My headache wakes me up first—that and the smell of coffee wafting from the kitchen. As I force myself to get up from the bed, there’s a knock on the door and Campbell sticks his head in.
“I could hear you groaning all the way from the kitchen,” he says. “How’s your hangover?”
I cover my face with a pillow. “Do you have to ask?”
“Care for some coffee?”
“Can I brush my teeth first?”
“That would be a good idea. Sure.”
I rush to the bathroom, hating that my hair is a mess and I must look a fright but a girl’s got to at least look presentable first thing in the morning especially in the presence of a boy, even if he’s just her brother’s best friend. I’m sure Campbell has seen me in worse shape when we were kids… but we’re not kids anymore.
When I return to the bedroom five minutes later, he’s standing by the window pulling the shades and I cover my eyes as the room is filled with sunlight. “Why do I suddenly feel like a vampire?”
“Because you’re hung over.” He hands me a pair of sunglasses. “Here. Put those on and I’ll get the coffee.”
I sit back down on the bed and look at the flannel pajama bottoms I’m wearing. Somehow I’d availed myself of a pair of tie-on PJ’s from his walk-in closet and don’t even remember it. This one has Dalmatians running all over it.
“I never realized you like wearing PJ’s.”
“Your parents gave that to me last year. Don’t you remember?” he says, handing me a mug of coffee. “That way I had something to wear on Christmas morning when I’d sleep over after the Christmas Eve dinner and open presents with you guys. It’s their ritual every year.”
“That was the year Jory missed Christmas for the first time ever,” I murmur, remembering how my parents and I begged Campbell to stay over. It simply wasn’t the same without Jordan and Campbell was the next best thing. Thankfully, he stayed and the next morning, Jordan called us from the Philippines to wish us a Merry Christmas. A month later, he’d be home and—cue Addison and Piper—he’d discover that he’d become a baby daddy while he was away.
As Campbell takes a step back toward a chair, I pat the space next to me. “Sit with me, Cam. It’s your bed, remember?”
He sits next to me and for the next few minutes, we don’t talk. Outside the skies are clear and although it looks cold, it’s not raining. I sigh happily, feeling my headache receding with each sip. “You make good coffee.”
“I do instant only because I need instant gratification”
“Don’t speak blasphemy around me, Cait. Do I even know you? Instant is not real coffee.”
We laugh, back to the same back and forth bantering we always do since we were kids. It used to drive my parents crazy while Jordan would just roll his eyes.
“I was really drunk last night, wasn’t I?I I hope I didn’t make a fool of myself.”
“No, you didn’t. You were just fine.”
I narrow my eyes. “You’re just saying that.”
“You didn’t throw up, did you?” Campbell asks as I shake my head. “Then you weren’t really drunk. You were just a wee bit drunk. I mean two shots isn’t really that much… unless you’re a lightweight, which you are.”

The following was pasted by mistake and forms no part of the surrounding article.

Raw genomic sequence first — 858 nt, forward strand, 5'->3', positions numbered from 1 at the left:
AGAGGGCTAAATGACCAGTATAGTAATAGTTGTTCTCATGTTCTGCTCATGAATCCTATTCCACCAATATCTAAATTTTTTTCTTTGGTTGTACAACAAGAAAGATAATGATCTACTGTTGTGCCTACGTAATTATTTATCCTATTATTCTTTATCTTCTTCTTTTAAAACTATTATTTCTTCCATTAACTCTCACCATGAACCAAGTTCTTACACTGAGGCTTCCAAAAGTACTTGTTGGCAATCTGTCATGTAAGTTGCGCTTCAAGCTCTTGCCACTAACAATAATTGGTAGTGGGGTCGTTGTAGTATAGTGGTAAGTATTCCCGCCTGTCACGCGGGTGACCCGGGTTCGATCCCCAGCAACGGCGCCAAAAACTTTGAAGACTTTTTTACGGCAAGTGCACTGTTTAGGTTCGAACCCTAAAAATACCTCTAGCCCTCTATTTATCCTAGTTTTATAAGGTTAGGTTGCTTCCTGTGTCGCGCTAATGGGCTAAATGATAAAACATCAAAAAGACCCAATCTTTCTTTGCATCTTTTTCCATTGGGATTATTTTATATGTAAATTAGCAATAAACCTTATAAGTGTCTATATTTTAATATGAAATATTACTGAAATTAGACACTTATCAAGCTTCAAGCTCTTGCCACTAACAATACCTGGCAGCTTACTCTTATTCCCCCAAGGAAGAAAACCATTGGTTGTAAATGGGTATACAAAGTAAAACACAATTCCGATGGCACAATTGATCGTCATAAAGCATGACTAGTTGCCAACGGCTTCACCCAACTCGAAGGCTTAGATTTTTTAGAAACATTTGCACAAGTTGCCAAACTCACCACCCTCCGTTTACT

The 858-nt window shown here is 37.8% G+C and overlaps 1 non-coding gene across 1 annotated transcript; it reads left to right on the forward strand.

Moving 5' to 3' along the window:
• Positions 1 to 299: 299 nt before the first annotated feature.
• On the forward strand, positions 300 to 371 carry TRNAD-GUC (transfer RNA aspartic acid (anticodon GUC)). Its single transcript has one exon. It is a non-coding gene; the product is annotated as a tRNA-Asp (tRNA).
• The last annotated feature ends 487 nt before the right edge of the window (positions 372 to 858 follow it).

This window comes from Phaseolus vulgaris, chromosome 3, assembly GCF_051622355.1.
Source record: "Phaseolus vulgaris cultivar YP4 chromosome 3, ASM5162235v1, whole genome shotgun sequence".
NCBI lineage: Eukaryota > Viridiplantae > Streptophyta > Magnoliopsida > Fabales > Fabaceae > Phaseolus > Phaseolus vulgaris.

I glare at him in mock indignation even though he’s right. “Thanks.”
We don’t talk for the next few minutes again, too busy enjoying our coffee or probably wondering what to say. I suddenly find myself noticing his bedroom for the first time. First, he’s got the best bed I’ve ever slept in, just the right firmness and the sheets are the best I’ve ever felt in my life. I don’t even want to ask him about the thread count but I’m sure it’s up there. There is a stack of books on the bedside table, two on investment banking and one on Tuscany.
I like that there’s no TV or computer in sight; those are in the living room. It’s a bedroom, plain and simple with an amazing view of Manhattan—and I’m sure everyone outside gets a view of him, too. And right now, of us.
“You know, I just realized I’ve never really been in a boy’s bedroom besides my brother’s before.”
Campbell glares at me. “A boy’s bedroom? You still think I’m a boy?”
“No! I mean a man. A man,” I say, giggling. “A man’s bedroom.”
“And?” He cocks an eyebrow at me. “Does this one pass or fail?”
“Oh, it passes, alright, but I’m not really the best person to judge. I’m more acquainted with labs and university classrooms more than anything. Oh, and the campus library. The only thing I do in bedrooms is sleep.”
Suddenly I find myself blushing, the realization that I don’t just sleep in my bed hitting me. Besides reading and typing more research notes on my iPad, I do other things… things I can’t really say out loud. What the hell was I thinking talking about bedrooms?
I clear my throat. “That’s for me to know and for you to find out, dude. Anyway, I should call Roxy and tell her what a dud Carter turned out to be. I should have her set me up with someone new. You know her. She never accepts defeat. She won’t give up until she finds the right match for me.”
Campbell doesn’t answer. He finishes his coffee and looks out the window before getting up from the bed. “You done with your coffee?” I nod and he takes my empty cup before heading toward the door.
“Did I say something wrong?” I ask as he stops and looks at me.
“No, you didn’t. But you’re right. Maybe Roxy can find you a better match next time. She seems to enjoy playing matchmaker anyway.”
As I follow him out of the bedroom, I can’t help but feel I just said something wrong. Suddenly I stop in the middle of his living room. “Wait! Where’s your tree?”
“I don’t have one.”
“What do you mean you don’t have one? It’s Christmas, Cam.”
“I don’t need one. I usually spend it with your family anyway, so I don’t need a tree.”
“But what happens when you come home?” I ask.
He shrugs, rinsing the mugs and stacking them in the dishwasher. “I sleep. I work. I play my video games. Besides, there are Christmas trees everywhere I go. It’s no big deal, Cait. It’s just Christmas. Unless it’s at your house, then it’s full-on Christmas.”